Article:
I have a boring testimony.

People looking for a dramatic example of the transforming power of God should look somewhere else. I have no history of drugs, abuse or trashing hotel rooms. God never reached down and pulled me from the clutches of ruin. My life has been very normal. “Everything is OK!” isn’t a flashy message that’ll grab people’s attention. That guy who never took drugs … still isn’t taking drugs.

I have a lot of friends who weren’t Christian when they were younger. As a result, some of them have pretty wild personal histories involving drugs and sex. They aren’t proud of the past, but a part of me can’t help looking at them with envy. When I listen to someone give a powerful testimony about how their life is so much better than it was before, I start to feel inadequate. I gave my life to Christ at beach camp in high school. Before that I never had the urge to drink or smoke anything illegal. My behavior now is very similar to what it was before I accepted Christ. I can’t proclaim how when I was at my lowest I relied solely on Christ to provide me strength. There’s no obvious before and after or black and white. It’s all monochromatic.

Sometimes I fantasize about being a nonbeliever. I imagine life would be easier because I could satisfy my impulses with no guilt or shame. Sex and crazy parties? Sign me up! That kind of lifestyle has a lot of appeal. How many people would choose to spend a weekend with Rick Warren over a weekend with Lady Gaga? Which party do you think would be more exciting?

I was recently in a Bible study in which we were discussing the parable of the prodigal son. I sympathize with the older brother. I try to behave as a faithful servant and follow the rules, but I constantly struggle and life isn’t quite as I expected it would be. Meanwhile, I see other people sin with ungodly gusto and still stumble forward and succeed.

My reaction toward the prodigal son is like the brother’s—resentment and anger that he is receiving a party for throwing away his father’s wealth. He complains to his father, “When this son of yours who has squandered your property with prostitutes comes home, you killed the fatted calf for him!” How is that fair when he received nothing for faithfully serving by his father’s side?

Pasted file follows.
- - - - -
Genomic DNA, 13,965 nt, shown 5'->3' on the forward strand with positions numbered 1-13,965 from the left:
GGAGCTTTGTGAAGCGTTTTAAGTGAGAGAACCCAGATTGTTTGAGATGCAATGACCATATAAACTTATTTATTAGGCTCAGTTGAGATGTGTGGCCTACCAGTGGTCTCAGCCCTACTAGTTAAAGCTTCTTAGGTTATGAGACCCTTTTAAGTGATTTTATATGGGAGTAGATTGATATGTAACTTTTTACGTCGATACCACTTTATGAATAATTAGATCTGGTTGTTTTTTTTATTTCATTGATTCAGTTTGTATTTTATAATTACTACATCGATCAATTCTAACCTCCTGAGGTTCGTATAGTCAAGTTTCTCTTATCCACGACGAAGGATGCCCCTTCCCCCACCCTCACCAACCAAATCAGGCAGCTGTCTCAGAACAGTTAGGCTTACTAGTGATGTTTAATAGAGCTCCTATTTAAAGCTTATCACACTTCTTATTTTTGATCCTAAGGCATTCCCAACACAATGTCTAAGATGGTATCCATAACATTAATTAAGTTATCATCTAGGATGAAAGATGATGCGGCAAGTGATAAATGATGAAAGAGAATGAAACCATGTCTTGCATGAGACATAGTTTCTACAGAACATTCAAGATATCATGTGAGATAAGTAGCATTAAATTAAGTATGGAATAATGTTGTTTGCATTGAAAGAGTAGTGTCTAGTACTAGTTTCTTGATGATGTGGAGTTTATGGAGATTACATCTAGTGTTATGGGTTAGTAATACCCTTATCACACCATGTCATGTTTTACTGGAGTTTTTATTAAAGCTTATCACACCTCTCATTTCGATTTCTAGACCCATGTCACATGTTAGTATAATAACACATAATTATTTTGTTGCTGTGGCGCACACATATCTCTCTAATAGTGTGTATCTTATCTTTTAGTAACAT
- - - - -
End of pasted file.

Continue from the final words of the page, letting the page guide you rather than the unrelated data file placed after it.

A friend in the same study had a different emphasis on the brother’s reaction. He read the passage as, “When this son of yours who has squandered your property with prostitutes comes home, you killed the fatted calf for him!” I was angry that the son received a reward for crazy behavior while my friend was jealous of the experience of sinful living.

For someone with a very normal, scandal-free life, the grass always seems greener on the other side. That is the great lie that people with dramatic turnarounds understand to be false, and regular people don’t. The grass isn’t greener, but it’s so hard to believe that without actually experiencing it; The lie seems so good from a distance.

And this is when I realize the apple doesn’t fall far from the tree. The same curiosity that destroyed Adam and Eve exists inside me. I don’t trust that God knows best; I want to experience it myself. Proverbs 23:17-18 warns, “Do not let your heart envy sinners, but always be zealous for the fear of the Lord.”

I’ve traded the truth for a lie. Indulging in sin is never as satisfying or great as we imagine—and following God is never as boring as we make it out to be. God doesn’t make anything boring. We overestimate sin and underestimate righteousness. The appeal of worldly living is a perversion of the truth. But because I have never experienced it, the devil gets in there and tempts me by telling me the world is better than what God has in store for me.

God’s promises are bigger than that. My testimony may seem boring—but a life with Christ never has to be.

Dan Macy lives in Los Angeles and blogs about the intersection of truth and grace for examiner.com.